David Laskin’s The Children’s Blizzard explains the devastating force of an intense blizzard, which caught several people unprepared, and it tells the tragic stories of these people. On January 12, 1888 a massive blizzard struck the center of North America, killing between 250 to 500 people and affecting thousands. There were many factors that made this blizzard exceptionally deadly. Many farmers and children who were outside were unprepared to deal with any cold conditions, “a day when children had raced to school with no coats or gloves and farmers were far from home doing chores they had put off during the long siege of cold” (Laskin 2). The reason for this is because they had no idea the blizzard was coming. In this time the weather forecasts
The Holocaust was one of humanity's darkest events and was the most devastating genocide in history. Even in the darkest event in history, there were those who didn’t give up hope and survived. One of these survivors was Elie Wiesel. He recounts the horrors he faced in Night, a retelling of what happened inside the concentration camp Auschwitz. Elie was only fifteen when he was deported in 1944. He tells the story about how he survived through the camps. With Night, Wiesel hopes that it can convince future generations to not make the same mistakes that were made which caused suffering and death. They often dealt with issues like starvation and selection. However death always loomed over them. Wiesel often uses words with dark connotations and meanings to describe the horror he experienced and to get his message across.
The short story “What Happened During the Ice Storm” utilizes two major literary elements; one of which expresses a current social issue. The author, Jim Heynen, employes allegory and imagery to represent charity and self-sacrifice. Imagery is often used in this short story to create a somber tone, for instance “most animals were safe…But not the pheasants” and ”The boys stood still in the icy rain. Their breath came out in slow puffs of steam.” The boys and the pheasants are allegorical representations: The pheasants represent someone who is in need, and consequently, the boys using their coats to warm the pheasants represents the choice self-sacrifice over self-preservation. The purpose of the short story is to make the reader ask themselves
With caution, you take a further step towards the unfamiliar world that only lies in the pages of a story. As you move on, details continue to unravel new, fascinating scenarios that make you want to stay in this particular universe for as long as you can. This is all thanks for imagery. Novels rich in detail can lead us anywhere the author wants us to. In Woodsong, Gary Paulsen brings us to the wild. With the use of imagery, Gary Paulsen shows us that the outdoors is unpredictable. Furthermore, with the help of description, the reader can experience what it's like being in Gary Paulsen's shoes without going through the cruel, frigid temperatures and gruesome deaths. Finally Paulsen can change the mood with his words faster than you can say WOODSONG!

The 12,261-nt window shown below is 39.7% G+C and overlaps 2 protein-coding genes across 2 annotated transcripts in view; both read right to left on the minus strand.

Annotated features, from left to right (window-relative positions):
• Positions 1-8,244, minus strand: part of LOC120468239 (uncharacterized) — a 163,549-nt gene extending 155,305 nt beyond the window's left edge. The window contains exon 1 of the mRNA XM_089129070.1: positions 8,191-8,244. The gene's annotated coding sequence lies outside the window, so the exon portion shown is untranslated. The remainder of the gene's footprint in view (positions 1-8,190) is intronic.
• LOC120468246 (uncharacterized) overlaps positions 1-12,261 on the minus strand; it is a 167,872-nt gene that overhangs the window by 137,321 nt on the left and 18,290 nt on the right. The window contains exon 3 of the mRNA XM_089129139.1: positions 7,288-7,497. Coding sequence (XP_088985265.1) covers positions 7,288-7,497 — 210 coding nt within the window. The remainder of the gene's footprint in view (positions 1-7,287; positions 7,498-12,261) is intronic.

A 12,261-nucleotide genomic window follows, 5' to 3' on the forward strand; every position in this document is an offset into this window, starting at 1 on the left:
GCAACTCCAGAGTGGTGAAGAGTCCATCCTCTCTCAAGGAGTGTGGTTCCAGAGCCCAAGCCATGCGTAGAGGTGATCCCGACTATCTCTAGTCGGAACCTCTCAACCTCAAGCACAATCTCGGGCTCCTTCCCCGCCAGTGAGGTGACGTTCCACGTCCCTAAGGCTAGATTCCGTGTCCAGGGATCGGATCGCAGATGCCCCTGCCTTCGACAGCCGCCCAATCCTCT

In Frankenstein by Mary Shelley, the idea of the natural world is recurring and helps
In Mary Shelley’s iconic gothic novel, Frankenstein, Romantic themes are strongly represented in order to propagandize Romanticism over the elements of knowledge and the Enlightenment. In her novel, Shelley uses gothic nature settings to foreshadow dark events that are about to happen in the novel. She also uses nature to intensify the effect that is brought during significant scenes, a strong example being, when Victor Frankenstein’s monster approaches him after a long period of time. Nature and its use to influence mood is one of the most paramount themes of both Frankenstein and Romanticism.
Victor Frankenstein describes nature as calming and it brings him great happiness when he is surrounded by nature because he himself is happy and adored by friends who surround him. Frankenstein has friends whom he holds strong bonds with where “harmony was the soul of [their] companionship, and the diversity and contrast that subsided [their] characters drew [them] nearer together” (29, Chapter 2). He is surrounded by companions that give him plenty of love and affection that in turn, bring him happiness and a favoring outlook on nature. Victor takes pleasure in wandering through various scenes of nature, feeling accepted by it, therefore, he can portray it as full of life and “awful and majestic” (82, Chapter 10). Nature has the “power of bestowing on